Signal-dependent movement of proteins into and out of the nucleus through the importin superfamily of transporters is central to the replication of many viruses in infected cells, including RNA viruses such as the flavivirus Dengue virus (DENV). DENV non-structural protein 5 (NS5) traffics into and out of the host cell nucleus/nucleolus, being observed in the nucleus, although to differing extents, very early in infection in the case of all 4 DENV serotypes; with results from both reverse genetics and inhibitor studies indicating that this trafficking is critical to DENV infection. Knowledge of the transporters and targeting signals responsible for nuclear trafficking of NS5 has enabled inhibitors of DENV NS5 nuclear import to be identified using a novel screening/counterscreen approach. N-(4-hydroxyphenyl) retinamide (4-HPR) is of particular interest as a specific, non-toxic inhibitor able to protect against infection by all four serotypes of DENV, as well as the severe, antibody-enhanced form of DENV infection, in a lethal mouse model. Since 4-HPR can also inhibit DENV-related flaviviruses of medical significance such as West Nile Virus and Zika virus, it is of great interest for future commercialisation. Targeting nucleocytoplasmic trafficking of flavivirus proteins promises to be a powerful strategy to counter flaviviruses, for which the development of protective vaccines has thus far proven problematic.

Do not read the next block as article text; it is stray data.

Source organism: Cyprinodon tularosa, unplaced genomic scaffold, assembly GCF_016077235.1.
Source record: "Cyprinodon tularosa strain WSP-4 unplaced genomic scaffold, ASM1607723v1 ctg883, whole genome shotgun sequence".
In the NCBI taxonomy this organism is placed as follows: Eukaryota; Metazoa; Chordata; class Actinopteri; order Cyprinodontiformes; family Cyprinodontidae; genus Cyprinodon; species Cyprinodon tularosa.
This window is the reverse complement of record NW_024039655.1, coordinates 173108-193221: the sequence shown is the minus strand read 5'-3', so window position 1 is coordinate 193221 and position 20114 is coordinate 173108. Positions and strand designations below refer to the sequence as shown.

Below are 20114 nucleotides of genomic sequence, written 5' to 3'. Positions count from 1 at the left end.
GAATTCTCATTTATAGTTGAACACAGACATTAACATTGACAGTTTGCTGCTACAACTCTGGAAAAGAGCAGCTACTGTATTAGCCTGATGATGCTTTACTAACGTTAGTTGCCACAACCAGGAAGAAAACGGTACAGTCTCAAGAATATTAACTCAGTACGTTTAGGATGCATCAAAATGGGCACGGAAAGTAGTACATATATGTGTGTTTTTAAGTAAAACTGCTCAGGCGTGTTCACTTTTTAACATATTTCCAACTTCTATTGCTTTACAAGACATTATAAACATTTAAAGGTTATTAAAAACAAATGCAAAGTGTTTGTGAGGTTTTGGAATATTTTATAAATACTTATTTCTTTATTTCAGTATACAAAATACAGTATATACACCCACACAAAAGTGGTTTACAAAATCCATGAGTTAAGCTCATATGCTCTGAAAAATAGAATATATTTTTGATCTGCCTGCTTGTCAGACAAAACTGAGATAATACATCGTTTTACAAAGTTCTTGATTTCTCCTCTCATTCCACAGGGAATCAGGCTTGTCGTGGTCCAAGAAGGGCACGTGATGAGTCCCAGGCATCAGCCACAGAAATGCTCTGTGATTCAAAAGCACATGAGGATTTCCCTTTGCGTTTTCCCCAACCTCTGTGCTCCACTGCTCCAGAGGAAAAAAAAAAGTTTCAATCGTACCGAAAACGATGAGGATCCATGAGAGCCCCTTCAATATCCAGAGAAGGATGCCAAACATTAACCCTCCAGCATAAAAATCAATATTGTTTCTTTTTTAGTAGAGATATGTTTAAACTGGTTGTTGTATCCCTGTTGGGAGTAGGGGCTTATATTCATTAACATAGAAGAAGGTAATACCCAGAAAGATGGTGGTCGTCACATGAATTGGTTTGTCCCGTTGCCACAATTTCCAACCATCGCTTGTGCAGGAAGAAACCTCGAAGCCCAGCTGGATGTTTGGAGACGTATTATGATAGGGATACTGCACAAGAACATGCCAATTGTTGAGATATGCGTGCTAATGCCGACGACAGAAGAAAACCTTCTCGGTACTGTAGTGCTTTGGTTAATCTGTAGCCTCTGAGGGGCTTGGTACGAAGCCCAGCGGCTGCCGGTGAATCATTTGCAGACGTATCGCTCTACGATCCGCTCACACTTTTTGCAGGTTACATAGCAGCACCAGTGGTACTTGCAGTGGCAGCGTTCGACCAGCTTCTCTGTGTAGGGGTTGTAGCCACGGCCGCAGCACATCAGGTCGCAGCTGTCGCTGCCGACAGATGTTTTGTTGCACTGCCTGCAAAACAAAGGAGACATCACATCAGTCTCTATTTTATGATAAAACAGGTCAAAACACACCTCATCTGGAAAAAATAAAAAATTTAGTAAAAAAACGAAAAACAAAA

Keywords: 4-HPR; Antiviral; DENV; Dengue virus; Nuclear trafficking; Nucleocytoplasmic trafficking; Nucleus.